MR. MACLELLAN: Yes, that is the case with respect to how we would do that model. The financial model becomes important but it is on a cost-recovery basis.


MR. BAILLIE: Mr. Chairman, I'm glad to hear that. I think one of the only ways Nova Scotians would entertain that method of financing would be if that was the constraint. We will see what the study says, of course, when it comes out. I appreciate that answer.


In the case of the Cobequid Pass, when it was put in place, residents were told that they would have an alternative route, which is now known as Trunk 4, the old highway, which passes basically through the Wentworth Valley. The level of maintenance on that road has become an issue, so has the speed limit. I just want to ask the minister if he can confirm that the speed limit on the old Trunk 4 through the Wentworth Valley is set artificially low by agreement with the Highway 104 Western Alignment Corporation.


            MR. MACLELLAN: Mr. Chairman, thanks to the member. That is, in fact, the case. I believe it is 80 kilometres an hour, and lower in some cases. That's part of the agreement as well and that trucks would be prohibited from using that Trunk 4. That is the case, yes.


            MR. BAILLIE: Mr. Chairman, I know we would all be in favour of safety on any of our roads including Trunk 4 and that speed limits are set with transportation safety in mind. In this case, it appears we have an artificially low speed limit by agreement with the corporation, instead of being set based on the standards of safety that we use for determining speed limits. I am wondering if at this point, now that we are 20 years in, whether the province has the ability to do a speed study to determine what the safe rate of speed is, even if it is higher than the agreed-upon rate; if so, does the province now have the ability to reset the speed limits to what they would naturally be?


            MR. MACLELLAN: Mr. Fitzner suggests that it could have been 90 back prior to the 80, possibly, and 100 in some areas. That is the case; it is set at that level. We would have to do a little bit of work on the agreement to find out if that is the case. For us, sometimes at the request of the department, sometimes of residents in many areas across the province, even since my tenure began here at the Department of Transportation and Infrastructure Renewal, we would do those speed studies. We can check into the agreement and see what that is. An honest assumption is that is part of the agreement until the agreement has been satisfied, but we can certainly do that background check.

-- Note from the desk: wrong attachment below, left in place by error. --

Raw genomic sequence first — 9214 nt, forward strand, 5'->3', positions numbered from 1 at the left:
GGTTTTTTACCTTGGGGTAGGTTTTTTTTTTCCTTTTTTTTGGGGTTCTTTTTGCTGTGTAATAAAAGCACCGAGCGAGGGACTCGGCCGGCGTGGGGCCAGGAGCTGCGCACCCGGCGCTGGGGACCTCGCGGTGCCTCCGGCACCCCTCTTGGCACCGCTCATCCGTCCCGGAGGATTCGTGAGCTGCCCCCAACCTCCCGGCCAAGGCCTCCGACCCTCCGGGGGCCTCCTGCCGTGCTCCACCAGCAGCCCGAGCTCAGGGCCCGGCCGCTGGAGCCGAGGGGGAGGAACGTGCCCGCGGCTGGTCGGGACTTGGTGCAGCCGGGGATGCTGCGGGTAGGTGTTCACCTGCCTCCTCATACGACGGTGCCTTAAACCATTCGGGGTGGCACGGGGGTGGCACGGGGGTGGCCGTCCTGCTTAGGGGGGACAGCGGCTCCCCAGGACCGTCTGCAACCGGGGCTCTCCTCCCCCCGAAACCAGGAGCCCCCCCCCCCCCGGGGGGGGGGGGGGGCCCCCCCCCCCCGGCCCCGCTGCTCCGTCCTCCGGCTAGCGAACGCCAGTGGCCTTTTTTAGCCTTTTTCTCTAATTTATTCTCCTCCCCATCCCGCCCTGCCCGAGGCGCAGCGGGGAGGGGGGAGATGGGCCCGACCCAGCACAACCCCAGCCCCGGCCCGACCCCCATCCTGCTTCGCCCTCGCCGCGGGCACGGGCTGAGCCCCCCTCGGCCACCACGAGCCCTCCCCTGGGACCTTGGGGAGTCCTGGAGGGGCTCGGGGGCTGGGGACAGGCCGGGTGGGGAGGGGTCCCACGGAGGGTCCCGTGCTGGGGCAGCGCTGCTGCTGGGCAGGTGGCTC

MR. BAILLIE: Mr. Chairman, I appreciate that. I can just tell the minister and his staff, this is an issue with local residents where in some places along Trunk 4 there are passing lanes; there are good sections of the highway, nice and wide with easy visibility that would more naturally attract a 90- or 100-kilometre speed limit. I suppose that when the contract with Highway 104 Western Alignment Corporation was initially signed 20 years ago that there was in interest in encouraging people to give a try to the toll road, but there's 20 years of experience now there. I think there is an opportunity to actually do this, to see whether even the corporation, itself, has a concern anymore about resetting the speed limits on the alternate route.


I think by this point people that want to take the toll road are going to take it and the people that want to take the secondary road are going to take it. In that case we should set the limits back. I just want to confirm this. Will the department approach the corporation about its interest or ability to reset those speed limits; if so, will it then do the speed study and act accordingly?


            MR. MACLELLAN: Mr. Chairman, that is very reasonable. We can do that for sure. We will have to abide by the agreement but if there is, to the member's point about the corporation not being particularly committed to that, then we can take a look at it and see what is there. If that warranted a speed study down the road, then, by all means - so we will definitely check into that.


            MR. BAILLIE: Mr. Chairman, I know that together we are giving a little encouragement to the people of the area that they might get home safely but a little quicker at night and get to work the same way in the morning; I appreciate that. I want to expand that now to the study that is going on for the whole province. The minister confirmed a few minutes ago that one of the . . .


            MR. CHAIRMAN: Order, please. I would like to ask members if they could try to keep the chatter down a bit here. I know that one conversation does not sound very loud, but when a number come on top of it, it elevates to the point that it begins to disrupt - order, please - it begins to disrupt the proceedings.


            The honourable Leader of the Official Opposition has the floor.